The critics all agreed. The cinematography was breathtaking, the acting first rate, the dialogue crisp, the pacing perfect, and the original score both magnificent in its own right and used expertly in the service of the movie. But they also agreed that De Puta Madre was morally repulsive. The worldview it presented was one in which Hispanics are racially superior to other human beings, cruelty to the old is seen as necessary, and childless women are liable to be raped with impunity.
There the consensus ended. For some, the moral depravity of the film undermined what would otherwise be its strong claims to being a great work of art. For others, the medium and the message needed to be separated. The film was both a great work of cinematic art and a moral disgrace. We can admire it for its former qualities and loathe it for the latter.
The debate was more than academic, for so repugnant was the film's message that it would be banned, unless it could be argued that its artistic merits justified exemption from censorship. The director warned that a ban would be a catastrophe for free artistic expression. Was he right?
Baggini, J., The Pig That Wants to Be Eaten, 2005, p. 142.
As Baggini admits in his discussion of this experiment, the most obvious real-life example of something like De Puta Madre is Leni Riefenstahl's 1935 Nazi propaganda film Triumph of the Will. That movie: "chronicles the 1934 Nazi Party Congress in Nuremberg, which was attended by more than 700,000 Nazi supporters. The film contains excerpts from speeches given by Nazi leaders at the Congress, including Adolf Hitler, Rudolf Hess, and Julius Streicher, interspersed with footage of massed Sturmabteilung (SA) and Schutzstaffel (SS) troops and public reaction. Hitler commissioned the film and served as an unofficial executive producer; his name appears in the opening titles." The film is still banned in Germany and is shocking to see. I watched it this week in preparation for this blog and the entire movie is available for free on youtube here:
With apologies to Oscar Wilde (who said what he said at a time when society's norms about his homosexuality were deeply immoral), I side with Keats on this issue. As I wrote in my thoughts on aesthetics:
Science is the root method of gathering knowledge. Engineering is knowledge applied to the physical world. Business is knowledge applied to the economic world. Politics is knowledge applied to the realm of government. Medicine is knowledge applied to the body. Art is knowledge applied to the emotions. Science finds knowledge. Art uses knowledge to inspire. (It can also inspire scientists.) Art causes emotional responses so it often draws emotional people to it, but great art is created by rational processes, filled with knowledge, fueled by emotion, and executed with skill. Bad art is blind emotion that purports falsehoods for truth.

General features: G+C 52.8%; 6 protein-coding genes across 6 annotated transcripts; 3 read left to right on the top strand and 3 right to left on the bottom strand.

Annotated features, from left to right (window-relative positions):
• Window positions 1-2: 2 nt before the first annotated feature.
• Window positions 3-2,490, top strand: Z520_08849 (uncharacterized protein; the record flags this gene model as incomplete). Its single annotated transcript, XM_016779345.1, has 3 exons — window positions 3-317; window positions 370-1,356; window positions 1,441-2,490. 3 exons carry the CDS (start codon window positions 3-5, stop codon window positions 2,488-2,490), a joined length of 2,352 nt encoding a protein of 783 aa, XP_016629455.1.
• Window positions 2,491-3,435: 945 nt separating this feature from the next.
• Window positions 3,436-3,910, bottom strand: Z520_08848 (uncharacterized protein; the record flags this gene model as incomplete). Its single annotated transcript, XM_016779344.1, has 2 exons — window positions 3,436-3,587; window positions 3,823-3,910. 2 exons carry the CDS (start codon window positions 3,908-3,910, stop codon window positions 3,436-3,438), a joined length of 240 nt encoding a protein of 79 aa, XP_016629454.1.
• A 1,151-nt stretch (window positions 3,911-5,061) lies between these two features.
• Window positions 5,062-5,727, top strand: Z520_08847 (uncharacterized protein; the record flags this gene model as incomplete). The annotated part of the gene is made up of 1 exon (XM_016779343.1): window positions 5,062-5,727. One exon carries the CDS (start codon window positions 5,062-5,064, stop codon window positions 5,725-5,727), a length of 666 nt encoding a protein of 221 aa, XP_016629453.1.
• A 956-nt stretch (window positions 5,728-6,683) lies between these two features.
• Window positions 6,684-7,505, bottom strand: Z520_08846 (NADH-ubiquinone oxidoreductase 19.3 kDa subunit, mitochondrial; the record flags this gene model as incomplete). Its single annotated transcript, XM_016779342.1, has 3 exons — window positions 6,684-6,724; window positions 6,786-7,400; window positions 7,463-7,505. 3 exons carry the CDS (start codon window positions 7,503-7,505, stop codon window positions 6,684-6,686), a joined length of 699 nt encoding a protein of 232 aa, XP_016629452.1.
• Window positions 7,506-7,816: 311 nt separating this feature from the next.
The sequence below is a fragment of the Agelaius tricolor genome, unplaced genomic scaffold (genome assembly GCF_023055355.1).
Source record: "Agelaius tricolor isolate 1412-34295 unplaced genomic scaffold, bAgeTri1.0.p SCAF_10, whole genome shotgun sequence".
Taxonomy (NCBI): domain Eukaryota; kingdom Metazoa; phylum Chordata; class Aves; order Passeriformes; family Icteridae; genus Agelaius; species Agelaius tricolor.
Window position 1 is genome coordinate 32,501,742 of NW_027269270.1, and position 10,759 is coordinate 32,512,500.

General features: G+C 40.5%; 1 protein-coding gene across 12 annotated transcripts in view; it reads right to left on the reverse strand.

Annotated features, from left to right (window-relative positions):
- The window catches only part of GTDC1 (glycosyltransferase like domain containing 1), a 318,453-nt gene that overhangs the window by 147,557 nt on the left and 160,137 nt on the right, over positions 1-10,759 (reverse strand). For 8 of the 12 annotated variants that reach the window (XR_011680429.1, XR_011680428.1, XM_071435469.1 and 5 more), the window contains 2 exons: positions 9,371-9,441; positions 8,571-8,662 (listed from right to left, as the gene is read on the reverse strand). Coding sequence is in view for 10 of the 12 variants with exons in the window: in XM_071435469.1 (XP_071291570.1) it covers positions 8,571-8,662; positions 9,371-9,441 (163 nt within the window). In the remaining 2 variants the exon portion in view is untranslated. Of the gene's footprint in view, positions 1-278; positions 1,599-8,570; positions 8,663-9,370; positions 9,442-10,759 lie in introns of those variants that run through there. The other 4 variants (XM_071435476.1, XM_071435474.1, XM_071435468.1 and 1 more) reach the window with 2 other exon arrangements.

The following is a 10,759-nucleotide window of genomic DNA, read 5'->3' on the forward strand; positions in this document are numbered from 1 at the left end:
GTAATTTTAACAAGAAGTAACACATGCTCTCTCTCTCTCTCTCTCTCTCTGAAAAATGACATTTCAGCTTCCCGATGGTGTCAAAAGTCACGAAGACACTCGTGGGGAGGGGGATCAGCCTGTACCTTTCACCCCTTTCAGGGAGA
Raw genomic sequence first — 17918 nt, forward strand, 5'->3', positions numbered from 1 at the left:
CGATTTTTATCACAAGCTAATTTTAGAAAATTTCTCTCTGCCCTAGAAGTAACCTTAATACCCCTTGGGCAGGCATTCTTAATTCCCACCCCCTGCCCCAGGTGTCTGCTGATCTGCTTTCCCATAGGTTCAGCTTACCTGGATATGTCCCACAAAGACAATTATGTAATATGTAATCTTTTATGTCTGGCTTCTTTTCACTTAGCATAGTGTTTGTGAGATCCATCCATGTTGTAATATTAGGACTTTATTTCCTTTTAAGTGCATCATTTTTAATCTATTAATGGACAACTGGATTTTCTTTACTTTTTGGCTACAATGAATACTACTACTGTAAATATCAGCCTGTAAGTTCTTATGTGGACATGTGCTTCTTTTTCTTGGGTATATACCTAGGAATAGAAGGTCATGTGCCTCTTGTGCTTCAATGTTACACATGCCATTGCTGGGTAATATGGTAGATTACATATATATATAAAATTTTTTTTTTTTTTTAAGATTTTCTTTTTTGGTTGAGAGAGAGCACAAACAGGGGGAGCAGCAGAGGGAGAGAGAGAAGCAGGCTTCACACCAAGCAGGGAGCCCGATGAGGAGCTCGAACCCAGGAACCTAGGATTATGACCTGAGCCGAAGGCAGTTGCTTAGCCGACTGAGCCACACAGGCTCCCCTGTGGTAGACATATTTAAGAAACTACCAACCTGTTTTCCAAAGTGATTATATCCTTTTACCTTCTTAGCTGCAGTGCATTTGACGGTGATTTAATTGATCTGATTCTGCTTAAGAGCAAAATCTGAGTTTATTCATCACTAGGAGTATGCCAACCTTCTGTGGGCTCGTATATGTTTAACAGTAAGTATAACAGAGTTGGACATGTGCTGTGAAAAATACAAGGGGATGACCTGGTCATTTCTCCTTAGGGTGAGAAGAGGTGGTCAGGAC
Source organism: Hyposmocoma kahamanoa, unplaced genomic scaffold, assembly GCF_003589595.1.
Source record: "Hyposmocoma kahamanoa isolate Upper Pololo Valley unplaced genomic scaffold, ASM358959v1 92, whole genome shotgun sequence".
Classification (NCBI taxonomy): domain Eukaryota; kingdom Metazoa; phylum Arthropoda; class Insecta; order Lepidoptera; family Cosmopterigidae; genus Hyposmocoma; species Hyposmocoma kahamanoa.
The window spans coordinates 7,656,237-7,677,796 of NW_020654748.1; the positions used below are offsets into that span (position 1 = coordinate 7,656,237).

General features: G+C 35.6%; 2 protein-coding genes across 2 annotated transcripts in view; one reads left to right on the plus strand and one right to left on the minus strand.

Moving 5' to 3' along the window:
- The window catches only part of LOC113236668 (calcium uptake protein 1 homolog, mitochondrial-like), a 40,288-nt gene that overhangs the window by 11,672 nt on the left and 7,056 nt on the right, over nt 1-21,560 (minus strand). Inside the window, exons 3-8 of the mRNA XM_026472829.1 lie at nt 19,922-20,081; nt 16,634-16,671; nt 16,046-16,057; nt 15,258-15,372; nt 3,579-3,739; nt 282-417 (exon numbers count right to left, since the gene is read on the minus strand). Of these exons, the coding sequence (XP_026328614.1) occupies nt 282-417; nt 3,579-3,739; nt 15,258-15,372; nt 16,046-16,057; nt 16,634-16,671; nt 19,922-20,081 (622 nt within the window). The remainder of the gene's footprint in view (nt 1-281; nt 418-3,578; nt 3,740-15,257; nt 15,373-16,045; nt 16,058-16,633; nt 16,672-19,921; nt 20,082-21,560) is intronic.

Watching The Triumph of the Will, I couldn't help but think it was bad art—blind emotion purporting falsehoods for truth. As is the case for anything complex, Hume's bundle theory explains how we can see various properties of objects separately, so we might indeed be able to take cues from the good craftsmanship of a bad artist, but that doesn't mean the art he or she produces is any good, or even worth looking at except for the historically- or technically-minded student. In this week's thought experiment, De Puta Madre would similarly be judged as bad art. As for the question of its censorship, I wrote this in My Response to Thought Experiment 33: The Free-Speech Booth:
So to me, the limitations of free speech should be held to the higher standard of the harm principle. As distasteful as I find members of the Westboro Baptist Church or the KKK or preachers of Sharia law, I think these people have the right to offend us. Now, our ears should have the right not to hear them, so I don't think these people have the right to shout their beliefs (to be a public nuisance) towards others who are merely trying to go about their daily lives, but if people just want to speak their beliefs or share them in writing, they should be free to do so. I must caveat that, however, by pointing out how the line to harm can easily be crossed. When evangelists of any kind spout provably false claims in the hopes of recruiting members to their cause under false pretenses (which would materially harm their lives), such false speech should be restricted, just as it is within advertising laws. This is how I think a number of European countries that are generally considered strong upholders of freedom of speech can manage to correctly outlaw speech that might be interpreted as Holocaust denial.
Therefore, depending on the historical facts surrounding De Puta Madre and the country it is being considered within, the question of whether it may be banned or not depends on whether or not its message is likely to rise to the level of causing actual harm or only merely offense. The thought experiment stated that "it would be banned, unless it could be argued that its artistic merits justified exemption from censorship," but this is the wrong consideration. No matter how eloquent the message, intentionally threatening harm (e.g. shouting "Fire!" sonorously in six languages) can and should be banned. From the limited information in this week's thought experiment, I think De Puta Madre could be shown, but it would be a flop because it would bore its audience to tears in eye-rolling disbelief.
What do you think? Have you ever loved a movie or a book with a terrible message just because it was skillfully made? What does the obviously evil example of The Triumph of the Wills tell you about less overt or morally ambiguous examples? Can ethics and aesthetics really be united once an ethical stance has been accepted? As a philosopher and artist, I've made my point clear on this, but I wonder what the audience says.